Mexican drug cartels, such as the Zetas and the Gulf Cartel, are supplementing their incomes by selling stolen gasoline. At $0.40 a liter, gasoline is cheaper for residents of Tamaulipas than a can of Coca-Cola if they buy from the cartels, helping increase cartel violence while also seriously damaging oil companies in the nation.
According to the Mexican publication Milenio, 15% of gasoline sold in the northeast state of Tamaulipas, which borders central Texas, is controlled and distributed by the Zetas and the Gulf Cartel. The low prices of stolen gas in the region cannot be understated: the paper notes that gasoline is three times cheaper than milk and multiple times cheaper than orange juice. The stolen gasoline is distributed to hundreds through clandestine “gas stations” that consist of pickup trucks loaded with the stolen goods and a garden-variety hose. Customers take the gasoline home via their personal tanks or bottles.
Milenio estimates that the Zetas make 3.5 billion Mexican pesos ($267,000,000) a year on stolen gasoline. They note that, despite the occasional accident or fire associated with the illegal trade, their efficiency in stealing and reselling the gasoline has created a genuine market competitor in the Zetas and Cartel del Golfo. Despite the economy growing 3 to 5% annually, Pemex, which is government-owned, has significantly lost value stake in Tamaulipas because of the efficiency with which the cartels operate a parallel market for gas. Pemex sold 12,000 fewer barrels of oil in 2012 than it did in 2008. Infobae reports that, in 2014, Pemex is expected to lose another $680,000,000 in revenue.
The resurgence of drug cartels in Tamaulipas comes as a shock to many–particularly given that their new lucrative trade is not in drugs, and that they have survived an aggressive offensive by the Mexican government. The Zetas, in particular, have experienced significant losses in the past year. In May, Mexican soldiers killed the founder of the Zetas, Galindo Mellado Cruz, in Tamaulipas. Cruz had not been an active leader in the organization for some time, though responsible for its spread throughout the region during his tenure.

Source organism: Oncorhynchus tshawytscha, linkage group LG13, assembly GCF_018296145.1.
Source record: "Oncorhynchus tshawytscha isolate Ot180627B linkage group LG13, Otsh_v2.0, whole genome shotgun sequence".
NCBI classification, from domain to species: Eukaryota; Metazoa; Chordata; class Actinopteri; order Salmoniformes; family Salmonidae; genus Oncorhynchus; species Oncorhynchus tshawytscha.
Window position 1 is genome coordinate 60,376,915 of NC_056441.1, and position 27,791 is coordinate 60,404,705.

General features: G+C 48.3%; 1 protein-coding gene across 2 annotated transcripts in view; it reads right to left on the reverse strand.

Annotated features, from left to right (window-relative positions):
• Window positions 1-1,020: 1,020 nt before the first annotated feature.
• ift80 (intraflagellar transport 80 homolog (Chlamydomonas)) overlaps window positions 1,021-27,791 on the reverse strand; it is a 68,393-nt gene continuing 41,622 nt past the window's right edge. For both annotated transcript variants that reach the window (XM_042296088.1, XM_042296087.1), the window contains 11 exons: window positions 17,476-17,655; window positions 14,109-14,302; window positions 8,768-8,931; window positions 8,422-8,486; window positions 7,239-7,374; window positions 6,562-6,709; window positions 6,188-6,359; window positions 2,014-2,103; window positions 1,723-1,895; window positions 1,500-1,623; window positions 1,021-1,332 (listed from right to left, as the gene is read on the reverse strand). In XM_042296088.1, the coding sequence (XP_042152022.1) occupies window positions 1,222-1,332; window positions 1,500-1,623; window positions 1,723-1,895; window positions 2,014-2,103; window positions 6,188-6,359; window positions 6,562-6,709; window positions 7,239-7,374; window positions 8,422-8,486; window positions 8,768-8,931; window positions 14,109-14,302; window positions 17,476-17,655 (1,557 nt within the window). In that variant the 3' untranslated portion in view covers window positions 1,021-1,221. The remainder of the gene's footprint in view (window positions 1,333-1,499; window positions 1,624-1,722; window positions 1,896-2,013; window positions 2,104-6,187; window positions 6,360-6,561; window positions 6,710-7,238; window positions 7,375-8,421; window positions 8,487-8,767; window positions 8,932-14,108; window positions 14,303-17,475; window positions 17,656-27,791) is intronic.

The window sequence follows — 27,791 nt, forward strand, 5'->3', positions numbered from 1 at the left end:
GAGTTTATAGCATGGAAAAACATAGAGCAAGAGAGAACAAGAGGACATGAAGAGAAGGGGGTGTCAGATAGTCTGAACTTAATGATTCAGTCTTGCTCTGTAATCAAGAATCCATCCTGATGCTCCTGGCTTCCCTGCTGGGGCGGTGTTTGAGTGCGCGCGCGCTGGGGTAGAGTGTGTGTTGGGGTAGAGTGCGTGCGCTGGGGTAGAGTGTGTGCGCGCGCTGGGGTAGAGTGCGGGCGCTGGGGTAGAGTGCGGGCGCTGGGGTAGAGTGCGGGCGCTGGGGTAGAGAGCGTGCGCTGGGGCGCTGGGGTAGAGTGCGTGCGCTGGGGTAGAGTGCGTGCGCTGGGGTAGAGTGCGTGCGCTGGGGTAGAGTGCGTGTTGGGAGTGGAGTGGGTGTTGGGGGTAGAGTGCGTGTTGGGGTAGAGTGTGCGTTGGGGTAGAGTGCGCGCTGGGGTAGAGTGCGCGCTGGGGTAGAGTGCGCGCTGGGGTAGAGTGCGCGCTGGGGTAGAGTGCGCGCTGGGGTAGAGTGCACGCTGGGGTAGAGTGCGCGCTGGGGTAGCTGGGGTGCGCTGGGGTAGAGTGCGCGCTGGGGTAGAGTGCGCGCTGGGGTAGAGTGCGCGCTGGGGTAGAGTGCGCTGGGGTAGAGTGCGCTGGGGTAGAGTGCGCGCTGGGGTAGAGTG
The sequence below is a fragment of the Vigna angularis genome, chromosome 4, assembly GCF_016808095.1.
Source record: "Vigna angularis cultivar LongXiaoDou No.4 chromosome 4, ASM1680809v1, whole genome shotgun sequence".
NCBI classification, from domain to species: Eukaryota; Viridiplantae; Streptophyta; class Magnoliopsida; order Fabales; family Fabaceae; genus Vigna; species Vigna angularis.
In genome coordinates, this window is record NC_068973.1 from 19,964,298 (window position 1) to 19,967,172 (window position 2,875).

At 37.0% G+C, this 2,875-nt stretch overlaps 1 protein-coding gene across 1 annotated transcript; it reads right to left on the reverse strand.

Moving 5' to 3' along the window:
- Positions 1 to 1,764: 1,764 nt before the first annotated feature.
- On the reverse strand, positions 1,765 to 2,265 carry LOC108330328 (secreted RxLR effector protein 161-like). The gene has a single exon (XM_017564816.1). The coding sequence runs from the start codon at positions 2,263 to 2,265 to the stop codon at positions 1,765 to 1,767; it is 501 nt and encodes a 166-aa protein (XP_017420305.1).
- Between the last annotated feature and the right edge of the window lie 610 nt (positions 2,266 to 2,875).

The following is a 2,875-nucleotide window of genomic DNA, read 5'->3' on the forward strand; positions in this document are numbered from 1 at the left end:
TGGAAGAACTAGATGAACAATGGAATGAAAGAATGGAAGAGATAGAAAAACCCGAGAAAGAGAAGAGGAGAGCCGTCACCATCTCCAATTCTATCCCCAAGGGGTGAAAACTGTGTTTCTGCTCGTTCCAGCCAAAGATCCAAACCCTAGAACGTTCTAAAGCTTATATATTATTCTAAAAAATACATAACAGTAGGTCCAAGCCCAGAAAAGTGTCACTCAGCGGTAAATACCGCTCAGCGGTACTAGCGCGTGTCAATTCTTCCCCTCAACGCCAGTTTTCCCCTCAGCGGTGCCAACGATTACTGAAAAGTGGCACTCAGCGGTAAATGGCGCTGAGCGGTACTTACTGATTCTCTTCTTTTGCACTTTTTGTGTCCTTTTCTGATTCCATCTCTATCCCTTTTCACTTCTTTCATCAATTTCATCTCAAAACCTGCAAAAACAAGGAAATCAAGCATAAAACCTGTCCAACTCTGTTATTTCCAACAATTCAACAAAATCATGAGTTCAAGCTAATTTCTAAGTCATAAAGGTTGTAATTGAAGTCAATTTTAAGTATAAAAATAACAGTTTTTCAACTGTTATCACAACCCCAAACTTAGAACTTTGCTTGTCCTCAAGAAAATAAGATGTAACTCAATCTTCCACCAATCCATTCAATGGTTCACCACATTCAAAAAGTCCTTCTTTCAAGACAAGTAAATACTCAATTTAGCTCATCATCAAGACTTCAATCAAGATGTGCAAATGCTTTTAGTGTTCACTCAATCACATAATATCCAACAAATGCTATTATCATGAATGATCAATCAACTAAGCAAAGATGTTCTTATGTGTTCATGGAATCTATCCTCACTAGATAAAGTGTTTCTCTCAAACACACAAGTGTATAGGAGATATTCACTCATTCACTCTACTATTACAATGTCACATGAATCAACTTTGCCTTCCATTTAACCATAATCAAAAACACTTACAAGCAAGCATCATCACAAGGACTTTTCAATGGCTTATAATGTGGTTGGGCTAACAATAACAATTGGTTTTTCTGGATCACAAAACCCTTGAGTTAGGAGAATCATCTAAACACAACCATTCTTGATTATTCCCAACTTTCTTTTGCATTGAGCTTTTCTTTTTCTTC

The resurgence of drug cartels in the north raises questions for the more violent Mexican regions in the south, where homicides have skyrocketed and the government has all but given up fighting drug cartels. In Michoacán, a state that experienced a 55% spike in homicides in 2014, drug cartels have taken to killing public office holders to establish their power over the state.
One such public official, Mayor Carlos Salanueva de la Cruz of Ajuchitlán del Progreso, was found dead in a black garbage bag, cut into pieces and left by the side of a highway. De la Cruz is believed to have been captured by the cartel La Familia Michoacana, who received ransom money from his family before his body was found. He is the second public official in the region to meet such a fate this month. Salvador Vega Ramírez, head of the municipal committee of the PRI party in Erongarícuaro, was shot to death in what is believed to be a conflict arising from a particular illicit business dealing.
The Mexican government continues to use all avenues at its disposal to fight drug cartels, even legalizing vigilante groups surfacing in Michoacán as a result of the government’s inefficacy in fighting the violence. The news that cartels have become increasingly innovative in generating income is a cause for concern in the entire country, however, even in regions governed by other cartels, as it sets an example to those not participating in the stolen gasoline trade that the market is open for the taking.